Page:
In June 2023, Saudi Arabia signed a USD 5.6 billion deal with a Chinese company to manufacture electric vehicles. The deal, signed with electric and self-driving car maker Human Horizons, has been seen as a win-win situation for both sides. Why?
The 10th Arab-China Business Conference, where the deal was signed, saw the countries trying to formulate a ‘strategic partnership’ based around the Belt and Road Initiative (BRI). As part of its ‘Vision 2030’ plan to diversify the domestic economy, Riyadh is planning to boost investments in non-oil sectors, including electric cars, a domain where Human Horizons has established its expertise.
Also, the two countries pulled off billions of dollars worth of agreements.
The total trade volume between the countries reached a record USD 430 billion in 2022. In December of that year, Chinese Premier Xi Jinping visited Riyadh and signed a comprehensive strategic partnership agreement. Not only that, Beijing brokered a landmark agreement between Iran and Saudi Arabia in March 2023, which led the regional rivals to re-establish diplomatic relations after a seven-year rift.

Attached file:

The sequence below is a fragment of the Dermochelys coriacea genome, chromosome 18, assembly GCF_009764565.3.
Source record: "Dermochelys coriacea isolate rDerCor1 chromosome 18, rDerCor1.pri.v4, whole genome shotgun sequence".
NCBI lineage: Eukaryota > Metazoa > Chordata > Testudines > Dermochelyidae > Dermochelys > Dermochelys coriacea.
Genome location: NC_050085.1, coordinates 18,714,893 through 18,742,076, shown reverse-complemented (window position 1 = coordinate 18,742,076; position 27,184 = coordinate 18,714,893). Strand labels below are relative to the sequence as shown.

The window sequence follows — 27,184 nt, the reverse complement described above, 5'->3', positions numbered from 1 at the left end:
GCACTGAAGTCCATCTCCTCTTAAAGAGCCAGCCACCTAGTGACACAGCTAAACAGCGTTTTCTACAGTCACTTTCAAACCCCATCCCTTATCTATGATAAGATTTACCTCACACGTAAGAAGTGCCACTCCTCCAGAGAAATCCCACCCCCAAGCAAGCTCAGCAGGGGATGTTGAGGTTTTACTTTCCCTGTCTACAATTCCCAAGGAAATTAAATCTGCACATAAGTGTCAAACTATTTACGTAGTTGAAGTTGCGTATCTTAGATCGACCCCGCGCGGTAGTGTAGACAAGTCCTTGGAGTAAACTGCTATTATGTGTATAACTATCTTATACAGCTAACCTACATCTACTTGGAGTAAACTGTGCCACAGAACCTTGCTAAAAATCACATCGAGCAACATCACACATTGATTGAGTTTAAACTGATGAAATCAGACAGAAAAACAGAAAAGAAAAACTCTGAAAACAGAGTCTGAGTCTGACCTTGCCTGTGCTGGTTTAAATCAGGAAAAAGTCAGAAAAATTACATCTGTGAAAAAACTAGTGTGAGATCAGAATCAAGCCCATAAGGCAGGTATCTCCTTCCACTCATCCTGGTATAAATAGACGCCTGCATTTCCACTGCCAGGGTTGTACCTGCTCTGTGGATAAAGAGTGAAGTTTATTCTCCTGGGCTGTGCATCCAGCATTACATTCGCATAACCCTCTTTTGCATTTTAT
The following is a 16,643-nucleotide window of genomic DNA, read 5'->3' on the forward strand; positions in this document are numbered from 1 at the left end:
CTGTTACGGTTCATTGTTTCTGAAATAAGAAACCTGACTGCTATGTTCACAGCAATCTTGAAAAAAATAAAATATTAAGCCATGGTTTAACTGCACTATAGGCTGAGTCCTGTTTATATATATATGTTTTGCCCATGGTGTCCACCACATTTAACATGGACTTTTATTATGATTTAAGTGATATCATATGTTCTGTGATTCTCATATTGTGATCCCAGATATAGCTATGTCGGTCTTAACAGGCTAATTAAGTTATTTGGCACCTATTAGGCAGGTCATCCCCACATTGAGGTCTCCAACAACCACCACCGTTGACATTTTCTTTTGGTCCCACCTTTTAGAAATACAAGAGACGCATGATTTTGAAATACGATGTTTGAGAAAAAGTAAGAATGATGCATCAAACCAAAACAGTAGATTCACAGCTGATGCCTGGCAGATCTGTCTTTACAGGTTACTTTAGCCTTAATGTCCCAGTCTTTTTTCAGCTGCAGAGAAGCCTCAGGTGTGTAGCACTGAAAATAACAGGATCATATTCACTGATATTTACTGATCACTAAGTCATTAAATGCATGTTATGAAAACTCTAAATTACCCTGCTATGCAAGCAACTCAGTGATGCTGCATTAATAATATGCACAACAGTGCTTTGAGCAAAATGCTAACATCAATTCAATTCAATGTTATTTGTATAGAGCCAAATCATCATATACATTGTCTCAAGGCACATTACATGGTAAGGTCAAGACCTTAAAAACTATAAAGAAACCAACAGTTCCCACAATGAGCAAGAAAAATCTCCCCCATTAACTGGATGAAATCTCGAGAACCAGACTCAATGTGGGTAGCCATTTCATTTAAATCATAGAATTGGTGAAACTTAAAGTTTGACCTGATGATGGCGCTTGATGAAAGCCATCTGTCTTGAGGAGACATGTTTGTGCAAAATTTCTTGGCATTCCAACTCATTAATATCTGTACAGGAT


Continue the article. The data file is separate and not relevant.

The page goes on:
While Xi Jinping’s Gulf outreach is helping him to score diplomatic brownie points over the United States, China’s domestic economy is counter-balancing all these political developments.
Beijing Has A Problem In Its Hand Called ‘Economy’
China’s central bank has introduced a short-term policy interest rate cut, a sign that the Xi Jinping government is fretting over the faltering growth figures surrounding the world’s second-largest economy. The People’s Bank of China has lowered the seven-day reverse repurchase rate by 10 basis points to 1.9%, the first reduction since August 2022. Expect the other Chinese banks to lower their lending rates too.